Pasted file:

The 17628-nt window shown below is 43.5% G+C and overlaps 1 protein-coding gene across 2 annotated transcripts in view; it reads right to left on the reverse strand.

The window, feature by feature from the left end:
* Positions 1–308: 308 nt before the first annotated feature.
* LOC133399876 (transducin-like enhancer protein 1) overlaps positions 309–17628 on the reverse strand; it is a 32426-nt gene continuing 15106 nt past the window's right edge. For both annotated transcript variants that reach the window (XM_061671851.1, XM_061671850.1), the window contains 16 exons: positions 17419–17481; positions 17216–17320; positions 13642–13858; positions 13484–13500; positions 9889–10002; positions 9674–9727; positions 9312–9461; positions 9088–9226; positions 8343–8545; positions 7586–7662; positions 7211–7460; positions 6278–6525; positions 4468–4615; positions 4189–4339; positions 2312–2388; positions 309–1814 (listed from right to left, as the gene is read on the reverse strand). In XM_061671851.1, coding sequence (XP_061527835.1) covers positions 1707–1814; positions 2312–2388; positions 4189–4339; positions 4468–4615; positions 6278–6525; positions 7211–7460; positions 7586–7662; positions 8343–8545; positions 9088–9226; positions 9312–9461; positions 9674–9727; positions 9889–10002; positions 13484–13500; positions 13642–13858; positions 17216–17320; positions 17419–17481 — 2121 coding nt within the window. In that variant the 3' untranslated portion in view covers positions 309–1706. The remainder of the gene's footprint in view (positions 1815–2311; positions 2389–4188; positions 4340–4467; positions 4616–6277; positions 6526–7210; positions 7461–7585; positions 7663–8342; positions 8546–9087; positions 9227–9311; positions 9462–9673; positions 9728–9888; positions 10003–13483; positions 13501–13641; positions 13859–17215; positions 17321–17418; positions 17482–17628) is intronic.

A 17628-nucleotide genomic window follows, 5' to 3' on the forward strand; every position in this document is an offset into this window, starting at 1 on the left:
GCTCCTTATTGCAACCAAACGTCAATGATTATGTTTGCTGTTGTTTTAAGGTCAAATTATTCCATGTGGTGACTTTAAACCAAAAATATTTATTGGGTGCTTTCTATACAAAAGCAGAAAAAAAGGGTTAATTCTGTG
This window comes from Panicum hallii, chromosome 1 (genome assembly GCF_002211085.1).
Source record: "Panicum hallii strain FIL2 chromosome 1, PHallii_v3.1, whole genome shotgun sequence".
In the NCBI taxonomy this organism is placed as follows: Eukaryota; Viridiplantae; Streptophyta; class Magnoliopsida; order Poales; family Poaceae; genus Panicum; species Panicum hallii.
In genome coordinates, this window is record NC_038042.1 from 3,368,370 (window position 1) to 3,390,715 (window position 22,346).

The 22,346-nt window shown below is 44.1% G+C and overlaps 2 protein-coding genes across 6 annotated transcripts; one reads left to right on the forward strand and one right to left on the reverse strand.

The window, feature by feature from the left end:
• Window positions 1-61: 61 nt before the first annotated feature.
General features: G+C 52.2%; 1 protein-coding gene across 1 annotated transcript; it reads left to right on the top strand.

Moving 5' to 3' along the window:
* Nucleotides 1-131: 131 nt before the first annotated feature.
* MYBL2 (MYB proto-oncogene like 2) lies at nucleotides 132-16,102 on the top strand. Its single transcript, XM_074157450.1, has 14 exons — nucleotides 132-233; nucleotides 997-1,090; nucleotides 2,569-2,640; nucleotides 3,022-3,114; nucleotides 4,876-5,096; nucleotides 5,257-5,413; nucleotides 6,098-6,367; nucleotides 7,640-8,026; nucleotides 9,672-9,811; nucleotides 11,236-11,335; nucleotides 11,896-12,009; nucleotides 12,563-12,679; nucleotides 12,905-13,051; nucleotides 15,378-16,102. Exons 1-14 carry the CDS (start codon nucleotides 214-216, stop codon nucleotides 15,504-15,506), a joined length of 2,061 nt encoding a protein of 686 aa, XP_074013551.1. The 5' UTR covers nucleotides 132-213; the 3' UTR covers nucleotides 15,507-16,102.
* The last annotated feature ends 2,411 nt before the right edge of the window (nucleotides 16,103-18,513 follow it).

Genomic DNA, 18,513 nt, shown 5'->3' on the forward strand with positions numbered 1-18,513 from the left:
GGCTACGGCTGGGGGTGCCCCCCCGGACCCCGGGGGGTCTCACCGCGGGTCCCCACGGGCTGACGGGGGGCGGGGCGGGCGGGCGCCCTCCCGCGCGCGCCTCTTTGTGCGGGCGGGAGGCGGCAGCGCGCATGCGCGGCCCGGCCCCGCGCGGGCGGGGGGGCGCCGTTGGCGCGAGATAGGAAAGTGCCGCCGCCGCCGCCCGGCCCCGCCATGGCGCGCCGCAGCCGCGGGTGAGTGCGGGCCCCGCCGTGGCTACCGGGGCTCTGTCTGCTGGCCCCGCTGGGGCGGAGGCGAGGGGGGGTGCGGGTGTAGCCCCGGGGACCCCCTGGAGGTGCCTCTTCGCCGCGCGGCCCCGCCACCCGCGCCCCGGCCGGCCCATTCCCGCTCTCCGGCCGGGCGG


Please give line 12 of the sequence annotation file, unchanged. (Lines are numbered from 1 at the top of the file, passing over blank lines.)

The window, feature by feature from the left end: